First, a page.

Eczema (or atopic dermatitis) is a chronic skin condition characterized by extreme dryness and itchiness. It typically begins early in life and hits its peak prevalence at about one year of age. At that point, 15 to 20 percent of all one-year-olds have some degree of eczema, ranging from extremely mild to involving only tiny areas of skin to extremely severe cases involving the entire body.
Tracing eczema back to food allergy requires some savvy detective work for various reasons.
- Eczema may not involve food allergy. Your doctor may not even suspect food allergy as the cause. Other factors that can contribute to eczema's onset and severity include
. Genetic susceptibility
. Certain types of clothing
. Soaps or detergents
- Food reactions that trigger eczema are typically low-grade and difficult to identify.
- Reactions may be delayed by several hours.
- Symptoms can wax and wane over time, due to temperature, humidity, and environmental irritants.
- Foods that typically eczema are common foods eaten on a very regular basis. If you drink milk or eat wheat several times a day, detecting any clear connection between a specific food and your eczema symptoms can be nearly impossible.
Based on a large number of studies, we know that food allergy is at the root of about 40 percent of all cases of children with moderate to severe eczema. This means that at least 50 percent of children with eczema, including some with severe eczema, do not have food allergy. For the remainder, however, identifying the underlying food allergy and restricting the allergic foods often leads to a marked improvement in symptoms. And given that eczema is an extraordinarily uncomfortable condition due to the severe itching that it creates, anything that makes you more comfortable is of extreme value.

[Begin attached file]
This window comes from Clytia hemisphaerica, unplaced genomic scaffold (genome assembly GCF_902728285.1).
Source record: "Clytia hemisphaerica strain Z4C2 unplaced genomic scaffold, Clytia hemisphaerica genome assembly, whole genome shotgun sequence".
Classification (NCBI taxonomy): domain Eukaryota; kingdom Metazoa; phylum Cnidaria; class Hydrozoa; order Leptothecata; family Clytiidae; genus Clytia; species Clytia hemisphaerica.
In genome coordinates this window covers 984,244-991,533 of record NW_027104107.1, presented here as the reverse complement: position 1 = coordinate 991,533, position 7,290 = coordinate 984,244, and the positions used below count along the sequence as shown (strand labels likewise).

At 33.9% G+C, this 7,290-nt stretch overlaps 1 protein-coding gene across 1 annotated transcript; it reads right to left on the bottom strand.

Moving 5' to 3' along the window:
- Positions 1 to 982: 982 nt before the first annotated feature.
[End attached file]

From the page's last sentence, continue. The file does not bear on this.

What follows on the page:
When food allergy is involved in eczema, the five most common food allergens are the prime suspects - egg, milk, peanut, soy, and wheat. Other foods can certainly be involved, but these top five are the most important to remember. In fact, if a child with eczema tests negative to these five foods by either skin testing or blood testing, the likelihood of any food allergy is extremely low.
- page 43 & 44
Five foods to remember. Hmm. Maybe I should try one by one.
2. Explaining... Asthma
Title: Explaing... Asthma
Author: Angela Royston
Publisher: Franlink Watts
This book is very thin with lots of pictures. I find this is concise yet informative. Again, this is one of the "explaining..." series, so I'm pretty sure that other books are also written in the same manner.
Asthma is a condition that affects people's breathing because it narrows the tubes in the lungs, making it difficult for someone to breathe in and out.
- page 8
An asthma attack
When someone has an asthma attack, they find it very hard to breathe in and out. They gasp for breath and can have great difficulty forcing air into and out of their lungs. Some people with asthma have more serious attacks than other people and may feel as though they are suffocating. In extreme cases, if someone has a very severe attack, it can kill them if they do not get the necessary medical treatment in time. People with asthma usually have special inhalers that they use to relieve the symptoms. An asthma attack can last anywhere from several minutes to several hours.
- page 9
I think I learned some about food allergies and asthma even though this is a very beginning step to know them. Satisfied.
12 July 2016